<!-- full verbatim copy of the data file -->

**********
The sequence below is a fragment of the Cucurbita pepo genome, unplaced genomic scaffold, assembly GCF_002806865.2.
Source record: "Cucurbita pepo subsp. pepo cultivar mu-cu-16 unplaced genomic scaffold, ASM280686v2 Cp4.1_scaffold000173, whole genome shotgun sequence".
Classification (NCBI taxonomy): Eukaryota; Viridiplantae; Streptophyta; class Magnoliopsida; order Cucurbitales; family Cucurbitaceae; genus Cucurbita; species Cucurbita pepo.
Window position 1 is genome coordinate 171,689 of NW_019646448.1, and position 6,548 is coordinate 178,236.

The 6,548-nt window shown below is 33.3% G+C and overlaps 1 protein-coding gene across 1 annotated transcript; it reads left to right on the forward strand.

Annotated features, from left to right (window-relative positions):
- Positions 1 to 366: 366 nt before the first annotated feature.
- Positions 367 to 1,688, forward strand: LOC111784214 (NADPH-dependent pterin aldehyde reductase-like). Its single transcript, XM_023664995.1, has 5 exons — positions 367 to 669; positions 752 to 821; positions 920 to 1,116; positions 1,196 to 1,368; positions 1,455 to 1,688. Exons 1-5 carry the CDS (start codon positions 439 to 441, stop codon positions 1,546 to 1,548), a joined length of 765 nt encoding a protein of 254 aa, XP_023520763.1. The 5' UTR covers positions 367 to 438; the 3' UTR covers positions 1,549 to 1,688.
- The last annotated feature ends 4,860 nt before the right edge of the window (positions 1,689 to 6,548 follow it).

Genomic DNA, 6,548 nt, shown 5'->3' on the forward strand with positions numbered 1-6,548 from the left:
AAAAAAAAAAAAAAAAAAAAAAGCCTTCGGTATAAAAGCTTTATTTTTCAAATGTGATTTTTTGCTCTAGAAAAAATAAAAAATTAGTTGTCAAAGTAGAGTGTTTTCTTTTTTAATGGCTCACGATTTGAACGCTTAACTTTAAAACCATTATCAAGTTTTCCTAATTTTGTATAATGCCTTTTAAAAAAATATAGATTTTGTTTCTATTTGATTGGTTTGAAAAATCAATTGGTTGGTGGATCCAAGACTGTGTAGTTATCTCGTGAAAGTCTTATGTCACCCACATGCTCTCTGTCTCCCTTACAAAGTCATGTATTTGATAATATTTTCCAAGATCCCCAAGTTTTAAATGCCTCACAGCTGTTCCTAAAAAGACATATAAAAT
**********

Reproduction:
The sequence below is a fragment of the Cucurbita pepo genome, unplaced genomic scaffold, assembly GCF_002806865.2.
Source record: "Cucurbita pepo subsp. pepo cultivar mu-cu-16 unplaced genomic scaffold, ASM280686v2 Cp4.1_scaffold000173, whole genome shotgun sequence".
Classification (NCBI taxonomy): Eukaryota; Viridiplantae; Streptophyta; class Magnoliopsida; order Cucurbitales; family Cucurbitaceae; genus Cucurbita; species Cucurbita pepo.
Window position 1 is genome coordinate 171,689 of NW_019646448.1, and position 6,548 is coordinate 178,236.

The 6,548-nt window shown below is 33.3% G+C and overlaps 1 protein-coding gene across 1 annotated transcript; it reads left to right on the forward strand.

Annotated features, from left to right (window-relative positions):
- Positions 1 to 366: 366 nt before the first annotated feature.
- Positions 367 to 1,688, forward strand: LOC111784214 (NADPH-dependent pterin aldehyde reductase-like). Its single transcript, XM_023664995.1, has 5 exons — positions 367 to 669; positions 752 to 821; positions 920 to 1,116; positions 1,196 to 1,368; positions 1,455 to 1,688. Exons 1-5 carry the CDS (start codon positions 439 to 441, stop codon positions 1,546 to 1,548), a joined length of 765 nt encoding a protein of 254 aa, XP_023520763.1. The 5' UTR covers positions 367 to 438; the 3' UTR covers positions 1,549 to 1,688.
- The last annotated feature ends 4,860 nt before the right edge of the window (positions 1,689 to 6,548 follow it).

Genomic DNA, 6,548 nt, shown 5'->3' on the forward strand with positions numbered 1-6,548 from the left:
AAAAAAAAAAAAAAAAAAAAAAGCCTTCGGTATAAAAGCTTTATTTTTCAAATGTGATTTTTTGCTCTAGAAAAAATAAAAAATTAGTTGTCAAAGTAGAGTGTTTTCTTTTTTAATGGCTCACGATTTGAACGCTTAACTTTAAAACCATTATCAAGTTTTCCTAATTTTGTATAATGCCTTTTAAAAAAATATAGATTTTGTTTCTATTTGATTGGTTTGAAAAATCAATTGGTTGGTGGATCCAAGACTGTGTAGTTATCTCGTGAAAGTCTTATGTCACCCACATGCTCTCTGTCTCCCTTACAAAGTCATGTATTTGATAATATTTTCCAAGATCCCCAAGTTTTAAATGCCTCACAGCTGTTCCTAAAAAGACATATAAAAT